If an organization has made its exemption application or annual information returns available on the Internet, it must notify any individual requesting a copy where the documents are available (including the address on the World Wide Web).

  15. Does an organization have protection against harassment campaigns?
  16. The regulations provide protection for organizations that receive so many requests for information that they are deemed to be the victims of a harassment campaign. Whether a group of requests constitutes such a harassment campaign depends on the relevant facts and circumstances, including: a sudden increase in the number of requests; an extraordinary number of requests made through form letters; evidence that the organization has already provided the requested documents to a member of the purported harassing group; and requests that contain language hostile to the organization. If multiple requests are received from the same individual or from the same address, the organization may disregard any request beyond the first two received during any 30-day period or the first four received in any one-year period.

    An organization being harassed may apply to the IRS District Director for the District in which the organization's office is located for a determination that it is the subject of a harassment campaign, and may refuse to provide the requested documents pending receipt of the ruling.

    If the IRS concludes that there was no harassment, the organization will not be subject to sanctions if it provides the requested documents within 30 days after receiving the District Director's determination. In this circumstance, the District Director needs to conclude that the organization had a reasonable basis for requesting a harassment campaign determination. If the IRS determines that there was no such reasonable basis, the organization would be liable for penalties.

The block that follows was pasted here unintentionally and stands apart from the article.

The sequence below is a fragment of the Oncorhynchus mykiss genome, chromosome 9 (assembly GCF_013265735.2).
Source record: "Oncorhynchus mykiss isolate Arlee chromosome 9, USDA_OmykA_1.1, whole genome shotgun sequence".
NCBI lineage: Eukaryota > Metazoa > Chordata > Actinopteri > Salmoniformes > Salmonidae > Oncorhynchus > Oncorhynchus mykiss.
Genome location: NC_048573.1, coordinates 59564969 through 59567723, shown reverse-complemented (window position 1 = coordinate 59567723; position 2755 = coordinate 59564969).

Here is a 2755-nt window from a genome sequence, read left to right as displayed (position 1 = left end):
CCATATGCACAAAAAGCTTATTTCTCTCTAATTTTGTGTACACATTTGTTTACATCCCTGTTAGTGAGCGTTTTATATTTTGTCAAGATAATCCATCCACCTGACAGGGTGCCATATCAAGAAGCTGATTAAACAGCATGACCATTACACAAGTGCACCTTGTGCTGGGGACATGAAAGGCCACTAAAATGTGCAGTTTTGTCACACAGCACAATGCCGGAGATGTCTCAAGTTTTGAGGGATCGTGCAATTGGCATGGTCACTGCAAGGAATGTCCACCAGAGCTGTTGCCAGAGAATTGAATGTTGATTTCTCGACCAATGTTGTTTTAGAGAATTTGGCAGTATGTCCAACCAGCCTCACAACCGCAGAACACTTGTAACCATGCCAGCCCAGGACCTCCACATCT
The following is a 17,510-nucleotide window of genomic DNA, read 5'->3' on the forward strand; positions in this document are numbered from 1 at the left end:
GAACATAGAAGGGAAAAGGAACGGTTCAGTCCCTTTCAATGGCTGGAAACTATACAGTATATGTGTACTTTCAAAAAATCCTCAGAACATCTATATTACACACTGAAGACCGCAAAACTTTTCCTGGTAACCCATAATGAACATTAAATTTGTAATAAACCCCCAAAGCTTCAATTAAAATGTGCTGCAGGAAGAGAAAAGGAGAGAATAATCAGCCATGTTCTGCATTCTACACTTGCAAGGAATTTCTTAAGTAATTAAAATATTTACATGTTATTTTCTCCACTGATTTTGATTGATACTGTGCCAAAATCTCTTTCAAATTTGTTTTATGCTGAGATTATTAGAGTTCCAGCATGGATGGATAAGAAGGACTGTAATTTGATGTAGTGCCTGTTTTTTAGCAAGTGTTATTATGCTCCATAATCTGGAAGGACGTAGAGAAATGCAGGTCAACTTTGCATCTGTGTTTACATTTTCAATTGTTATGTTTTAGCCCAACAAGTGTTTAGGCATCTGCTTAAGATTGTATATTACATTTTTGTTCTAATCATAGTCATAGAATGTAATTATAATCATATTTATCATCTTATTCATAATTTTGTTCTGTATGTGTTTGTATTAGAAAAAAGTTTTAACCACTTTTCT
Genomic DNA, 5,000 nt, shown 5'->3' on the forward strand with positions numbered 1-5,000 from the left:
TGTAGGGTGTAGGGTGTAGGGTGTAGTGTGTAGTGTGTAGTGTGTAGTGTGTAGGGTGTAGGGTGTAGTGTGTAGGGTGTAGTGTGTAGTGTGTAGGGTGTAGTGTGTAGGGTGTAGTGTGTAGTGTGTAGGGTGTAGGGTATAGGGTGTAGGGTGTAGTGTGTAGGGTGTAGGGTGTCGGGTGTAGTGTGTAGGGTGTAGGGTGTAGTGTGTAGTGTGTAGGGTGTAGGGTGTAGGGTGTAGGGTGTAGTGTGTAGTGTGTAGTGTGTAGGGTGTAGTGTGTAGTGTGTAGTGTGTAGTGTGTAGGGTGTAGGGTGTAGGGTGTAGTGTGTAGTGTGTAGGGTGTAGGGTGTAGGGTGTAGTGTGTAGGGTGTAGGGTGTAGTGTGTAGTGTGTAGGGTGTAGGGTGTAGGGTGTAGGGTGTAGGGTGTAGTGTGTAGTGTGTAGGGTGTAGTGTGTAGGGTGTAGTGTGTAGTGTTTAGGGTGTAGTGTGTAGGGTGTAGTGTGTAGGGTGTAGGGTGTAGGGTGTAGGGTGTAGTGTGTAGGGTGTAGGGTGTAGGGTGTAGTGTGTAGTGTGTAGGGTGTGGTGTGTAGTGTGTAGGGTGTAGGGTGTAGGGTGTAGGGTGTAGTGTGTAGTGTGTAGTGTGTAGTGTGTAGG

17. What are the penalties for failing to comply?
  18. The Internal Revenue Code imposes financial penalties for failure to comply with the public inspection or copying requirements. The penalty is $10 per day for each document the organization failed to provide. Thus, if an organization failed to make available or to provide copies of its application for exemption and annual information returns for each of the most recent three years, the total penalties would be $40 per day. Additional penalties could be imposed if the IRS determines that failure to comply was willful. The regulations do not include any remedy whereby private individuals can enforce the disclosure rules, and at least one court has held that there is no private enforcement right.

CONCLUSION

Although the requirements for making documents publicly available, and of providing copies upon request, have been on the books for several years, the issuance of detailed regulations suggests that tax-exempt organizations should expect to be subject to much more scrutiny than ever before, from competitors, public interest groups, news media and others. Exempt organizations should therefore make certain that they will be able to respond in a timely manner to requests for their documents.

The public disclosure requirements set forth in the regulations are quite detailed, and this Memorandum is merely intended to provide an overview. If you have any questions about the requirements of the regulations, please contact any Buchanan Ingersoll attorney who regularly advises tax-exempt organizations.